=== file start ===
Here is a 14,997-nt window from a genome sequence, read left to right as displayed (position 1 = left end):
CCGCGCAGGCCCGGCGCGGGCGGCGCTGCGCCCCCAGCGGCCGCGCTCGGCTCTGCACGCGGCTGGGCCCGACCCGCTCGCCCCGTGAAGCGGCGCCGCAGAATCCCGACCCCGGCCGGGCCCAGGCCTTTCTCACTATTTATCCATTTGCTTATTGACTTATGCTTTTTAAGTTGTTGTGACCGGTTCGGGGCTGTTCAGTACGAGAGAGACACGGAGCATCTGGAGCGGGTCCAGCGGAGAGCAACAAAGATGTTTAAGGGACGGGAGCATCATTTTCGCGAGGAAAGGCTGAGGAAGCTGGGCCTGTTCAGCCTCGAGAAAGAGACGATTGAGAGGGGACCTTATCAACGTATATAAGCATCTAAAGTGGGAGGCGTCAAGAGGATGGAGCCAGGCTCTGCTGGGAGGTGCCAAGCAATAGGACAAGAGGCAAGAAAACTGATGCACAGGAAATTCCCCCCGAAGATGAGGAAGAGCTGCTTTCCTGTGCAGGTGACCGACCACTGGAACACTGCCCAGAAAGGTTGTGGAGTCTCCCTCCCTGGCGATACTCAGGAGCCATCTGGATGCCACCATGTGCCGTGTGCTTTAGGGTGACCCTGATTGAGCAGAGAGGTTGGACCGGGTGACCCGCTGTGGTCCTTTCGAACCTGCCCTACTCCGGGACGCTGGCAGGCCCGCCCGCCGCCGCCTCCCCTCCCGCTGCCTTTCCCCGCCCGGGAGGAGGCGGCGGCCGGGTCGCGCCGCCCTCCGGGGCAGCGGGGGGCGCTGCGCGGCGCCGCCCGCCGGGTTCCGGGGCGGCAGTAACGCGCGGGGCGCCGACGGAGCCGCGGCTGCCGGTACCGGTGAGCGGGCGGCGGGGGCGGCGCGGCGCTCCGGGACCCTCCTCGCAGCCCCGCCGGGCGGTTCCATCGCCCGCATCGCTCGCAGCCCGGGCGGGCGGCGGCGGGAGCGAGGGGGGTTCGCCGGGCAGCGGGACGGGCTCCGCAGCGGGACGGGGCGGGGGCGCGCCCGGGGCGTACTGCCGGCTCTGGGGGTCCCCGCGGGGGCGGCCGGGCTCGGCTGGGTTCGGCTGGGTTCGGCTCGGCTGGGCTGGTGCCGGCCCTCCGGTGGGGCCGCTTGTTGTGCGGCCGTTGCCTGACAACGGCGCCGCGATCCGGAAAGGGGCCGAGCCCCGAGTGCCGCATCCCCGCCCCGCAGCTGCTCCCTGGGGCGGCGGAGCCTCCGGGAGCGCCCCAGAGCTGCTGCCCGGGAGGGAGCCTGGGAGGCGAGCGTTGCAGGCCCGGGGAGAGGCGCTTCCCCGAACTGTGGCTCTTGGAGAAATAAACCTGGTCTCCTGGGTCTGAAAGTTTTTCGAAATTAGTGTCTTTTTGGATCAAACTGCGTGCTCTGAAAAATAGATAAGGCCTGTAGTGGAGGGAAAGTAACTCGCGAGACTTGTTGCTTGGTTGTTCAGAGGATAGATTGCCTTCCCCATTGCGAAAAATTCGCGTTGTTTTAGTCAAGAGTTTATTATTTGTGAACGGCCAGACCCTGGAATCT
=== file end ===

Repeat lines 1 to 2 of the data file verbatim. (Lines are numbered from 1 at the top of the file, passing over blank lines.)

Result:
Here is a 14,997-nt window from a genome sequence, read left to right as displayed (position 1 = left end):
CCGCGCAGGCCCGGCGCGGGCGGCGCTGCGCCCCCAGCGGCCGCGCTCGGCTCTGCACGCGGCTGGGCCCGACCCGCTCGCCCCGTGAAGCGGCGCCGCAGAATCCCGACCCCGGCCGGGCCCAGGCCTTTCTCACTATTTATCCATTTGCTTATTGACTTATGCTTTTTAAGTTGTTGTGACCGGTTCGGGGCTGTTCAGTACGAGAGAGACACGGAGCATCTGGAGCGGGTCCAGCGGAGAGCAACAAAGATGTTTAAGGGACGGGAGCATCATTTTCGCGAGGAAAGGCTGAGGAAGCTGGGCCTGTTCAGCCTCGAGAAAGAGACGATTGAGAGGGGACCTTATCAACGTATATAAGCATCTAAAGTGGGAGGCGTCAAGAGGATGGAGCCAGGCTCTGCTGGGAGGTGCCAAGCAATAGGACAAGAGGCAAGAAAACTGATGCACAGGAAATTCCCCCCGAAGATGAGGAAGAGCTGCTTTCCTGTGCAGGTGACCGACCACTGGAACACTGCCCAGAAAGGTTGTGGAGTCTCCCTCCCTGGCGATACTCAGGAGCCATCTGGATGCCACCATGTGCCGTGTGCTTTAGGGTGACCCTGATTGAGCAGAGAGGTTGGACCGGGTGACCCGCTGTGGTCCTTTCGAACCTGCCCTACTCCGGGACGCTGGCAGGCCCGCCCGCCGCCGCCTCCCCTCCCGCTGCCTTTCCCCGCCCGGGAGGAGGCGGCGGCCGGGTCGCGCCGCCCTCCGGGGCAGCGGGGGGCGCTGCGCGGCGCCGCCCGCCGGGTTCCGGGGCGGCAGTAACGCGCGGGGCGCCGACGGAGCCGCGGCTGCCGGTACCGGTGAGCGGGCGGCGGGGGCGGCGCGGCGCTCCGGGACCCTCCTCGCAGCCCCGCCGGGCGGTTCCATCGCCCGCATCGCTCGCAGCCCGGGCGGGCGGCGGCGGGAGCGAGGGGGGTTCGCCGGGCAGCGGGACGGGCTCCGCAGCGGGACGGGGCGGGGGCGCGCCCGGGGCGTACTGCCGGCTCTGGGGGTCCCCGCGGGGGCGGCCGGGCTCGGCTGGGTTCGGCTGGGTTCGGCTCGGCTGGGCTGGTGCCGGCCCTCCGGTGGGGCCGCTTGTTGTGCGGCCGTTGCCTGACAACGGCGCCGCGATCCGGAAAGGGGCCGAGCCCCGAGTGCCGCATCCCCGCCCCGCAGCTGCTCCCTGGGGCGGCGGAGCCTCCGGGAGCGCCCCAGAGCTGCTGCCCGGGAGGGAGCCTGGGAGGCGAGCGTTGCAGGCCCGGGGAGAGGCGCTTCCCCGAACTGTGGCTCTTGGAGAAATAAACCTGGTCTCCTGGGTCTGAAAGTTTTTCGAAATTAGTGTCTTTTTGGATCAAACTGCGTGCTCTGAAAAATAGATAAGGCCTGTAGTGGAGGGAAAGTAACTCGCGAGACTTGTTGCTTGGTTGTTCAGAGGATAGATTGCCTTCCCCATTGCGAAAAATTCGCGTTGTTTTAGTCAAGAGTTTATTATTTGTGAACGGCCAGACCCTGGAATCT